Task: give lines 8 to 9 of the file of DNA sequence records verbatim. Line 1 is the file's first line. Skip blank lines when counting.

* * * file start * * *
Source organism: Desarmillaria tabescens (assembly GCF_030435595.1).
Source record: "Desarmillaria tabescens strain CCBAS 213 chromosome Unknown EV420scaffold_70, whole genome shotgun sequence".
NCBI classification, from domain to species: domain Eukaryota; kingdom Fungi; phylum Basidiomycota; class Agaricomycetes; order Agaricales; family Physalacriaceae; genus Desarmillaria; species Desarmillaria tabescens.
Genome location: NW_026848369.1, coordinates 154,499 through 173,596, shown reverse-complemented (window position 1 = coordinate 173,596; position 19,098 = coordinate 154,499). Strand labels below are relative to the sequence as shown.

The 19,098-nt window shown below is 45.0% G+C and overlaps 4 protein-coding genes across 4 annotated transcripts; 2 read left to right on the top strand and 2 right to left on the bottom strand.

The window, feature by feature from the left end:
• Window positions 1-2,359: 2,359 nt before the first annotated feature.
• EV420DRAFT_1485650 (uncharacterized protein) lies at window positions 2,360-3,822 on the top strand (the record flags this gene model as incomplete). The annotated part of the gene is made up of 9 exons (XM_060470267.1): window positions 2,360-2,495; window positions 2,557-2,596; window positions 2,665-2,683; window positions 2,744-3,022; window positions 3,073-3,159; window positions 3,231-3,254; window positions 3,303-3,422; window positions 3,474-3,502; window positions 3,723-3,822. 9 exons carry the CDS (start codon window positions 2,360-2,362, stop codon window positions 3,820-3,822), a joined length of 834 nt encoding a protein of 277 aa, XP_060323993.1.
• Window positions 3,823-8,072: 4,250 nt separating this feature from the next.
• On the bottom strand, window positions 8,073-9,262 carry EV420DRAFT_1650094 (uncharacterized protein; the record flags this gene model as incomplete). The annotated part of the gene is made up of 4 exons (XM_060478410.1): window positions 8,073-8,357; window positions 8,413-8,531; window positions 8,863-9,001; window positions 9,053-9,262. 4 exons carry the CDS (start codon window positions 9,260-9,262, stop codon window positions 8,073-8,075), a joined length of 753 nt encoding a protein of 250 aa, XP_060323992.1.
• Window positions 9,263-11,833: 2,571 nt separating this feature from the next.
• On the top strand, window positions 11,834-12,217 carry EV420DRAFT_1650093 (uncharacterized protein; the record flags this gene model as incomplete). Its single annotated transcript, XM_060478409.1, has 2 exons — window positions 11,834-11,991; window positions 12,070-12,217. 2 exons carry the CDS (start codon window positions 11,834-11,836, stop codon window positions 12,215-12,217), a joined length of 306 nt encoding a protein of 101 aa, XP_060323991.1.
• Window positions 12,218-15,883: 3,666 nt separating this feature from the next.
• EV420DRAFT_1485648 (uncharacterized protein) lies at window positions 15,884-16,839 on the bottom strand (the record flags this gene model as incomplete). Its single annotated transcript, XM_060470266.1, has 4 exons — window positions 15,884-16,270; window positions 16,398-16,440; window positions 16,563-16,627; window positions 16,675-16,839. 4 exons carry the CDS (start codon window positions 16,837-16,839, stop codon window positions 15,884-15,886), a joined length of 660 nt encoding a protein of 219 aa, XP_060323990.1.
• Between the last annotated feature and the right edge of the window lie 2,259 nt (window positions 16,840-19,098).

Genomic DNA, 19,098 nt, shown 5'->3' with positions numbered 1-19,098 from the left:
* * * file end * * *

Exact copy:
• EV420DRAFT_1485650 (uncharacterized protein) lies at window positions 2,360-3,822 on the top strand (the record flags this gene model as incomplete). The annotated part of the gene is made up of 9 exons (XM_060470267.1): window positions 2,360-2,495; window positions 2,557-2,596; window positions 2,665-2,683; window positions 2,744-3,022; window positions 3,073-3,159; window positions 3,231-3,254; window positions 3,303-3,422; window positions 3,474-3,502; window positions 3,723-3,822. 9 exons carry the CDS (start codon window positions 2,360-2,362, stop codon window positions 3,820-3,822), a joined length of 834 nt encoding a protein of 277 aa, XP_060323993.1.
• Window positions 3,823-8,072: 4,250 nt separating this feature from the next.